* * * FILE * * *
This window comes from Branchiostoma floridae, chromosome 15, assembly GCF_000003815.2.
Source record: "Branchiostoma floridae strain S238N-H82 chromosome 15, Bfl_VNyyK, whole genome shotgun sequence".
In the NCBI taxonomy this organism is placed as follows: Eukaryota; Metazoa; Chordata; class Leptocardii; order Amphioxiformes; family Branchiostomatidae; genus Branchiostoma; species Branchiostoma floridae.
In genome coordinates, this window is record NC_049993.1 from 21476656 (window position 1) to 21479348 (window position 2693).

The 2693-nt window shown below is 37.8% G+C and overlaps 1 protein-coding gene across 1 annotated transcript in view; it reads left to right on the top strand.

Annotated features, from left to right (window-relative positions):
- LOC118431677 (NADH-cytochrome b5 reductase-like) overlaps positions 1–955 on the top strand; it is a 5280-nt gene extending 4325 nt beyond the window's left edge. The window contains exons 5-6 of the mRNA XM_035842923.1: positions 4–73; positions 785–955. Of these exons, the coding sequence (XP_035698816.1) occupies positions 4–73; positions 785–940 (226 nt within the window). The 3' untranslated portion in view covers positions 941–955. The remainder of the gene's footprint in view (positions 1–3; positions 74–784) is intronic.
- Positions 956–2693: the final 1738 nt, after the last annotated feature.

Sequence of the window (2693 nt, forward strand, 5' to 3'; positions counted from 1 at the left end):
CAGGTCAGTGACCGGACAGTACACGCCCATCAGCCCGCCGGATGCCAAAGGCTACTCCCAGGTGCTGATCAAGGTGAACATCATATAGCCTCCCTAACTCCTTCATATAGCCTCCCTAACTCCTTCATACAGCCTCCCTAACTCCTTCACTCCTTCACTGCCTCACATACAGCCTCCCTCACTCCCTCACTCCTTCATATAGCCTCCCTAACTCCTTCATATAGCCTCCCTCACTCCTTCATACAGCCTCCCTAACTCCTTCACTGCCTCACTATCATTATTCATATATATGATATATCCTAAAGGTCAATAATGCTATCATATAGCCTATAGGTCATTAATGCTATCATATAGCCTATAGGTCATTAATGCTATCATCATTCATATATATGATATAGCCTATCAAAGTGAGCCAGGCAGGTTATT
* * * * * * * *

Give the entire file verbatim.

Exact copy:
This window comes from Branchiostoma floridae, chromosome 15, assembly GCF_000003815.2.
Source record: "Branchiostoma floridae strain S238N-H82 chromosome 15, Bfl_VNyyK, whole genome shotgun sequence".
In the NCBI taxonomy this organism is placed as follows: Eukaryota; Metazoa; Chordata; class Leptocardii; order Amphioxiformes; family Branchiostomatidae; genus Branchiostoma; species Branchiostoma floridae.
In genome coordinates, this window is record NC_049993.1 from 21476656 (window position 1) to 21479348 (window position 2693).

The 2693-nt window shown below is 37.8% G+C and overlaps 1 protein-coding gene across 1 annotated transcript in view; it reads left to right on the top strand.

Annotated features, from left to right (window-relative positions):
- LOC118431677 (NADH-cytochrome b5 reductase-like) overlaps positions 1–955 on the top strand; it is a 5280-nt gene extending 4325 nt beyond the window's left edge. The window contains exons 5-6 of the mRNA XM_035842923.1: positions 4–73; positions 785–955. Of these exons, the coding sequence (XP_035698816.1) occupies positions 4–73; positions 785–940 (226 nt within the window). The 3' untranslated portion in view covers positions 941–955. The remainder of the gene's footprint in view (positions 1–3; positions 74–784) is intronic.
- Positions 956–2693: the final 1738 nt, after the last annotated feature.

Sequence of the window (2693 nt, forward strand, 5' to 3'; positions counted from 1 at the left end):
CAGGTCAGTGACCGGACAGTACACGCCCATCAGCCCGCCGGATGCCAAAGGCTACTCCCAGGTGCTGATCAAGGTGAACATCATATAGCCTCCCTAACTCCTTCATATAGCCTCCCTAACTCCTTCATACAGCCTCCCTAACTCCTTCACTCCTTCACTGCCTCACATACAGCCTCCCTCACTCCCTCACTCCTTCATATAGCCTCCCTAACTCCTTCATATAGCCTCCCTCACTCCTTCATACAGCCTCCCTAACTCCTTCACTGCCTCACTATCATTATTCATATATATGATATATCCTAAAGGTCAATAATGCTATCATATAGCCTATAGGTCATTAATGCTATCATATAGCCTATAGGTCATTAATGCTATCATCATTCATATATATGATATAGCCTATCAAAGTGAGCCAGGCAGGTTATT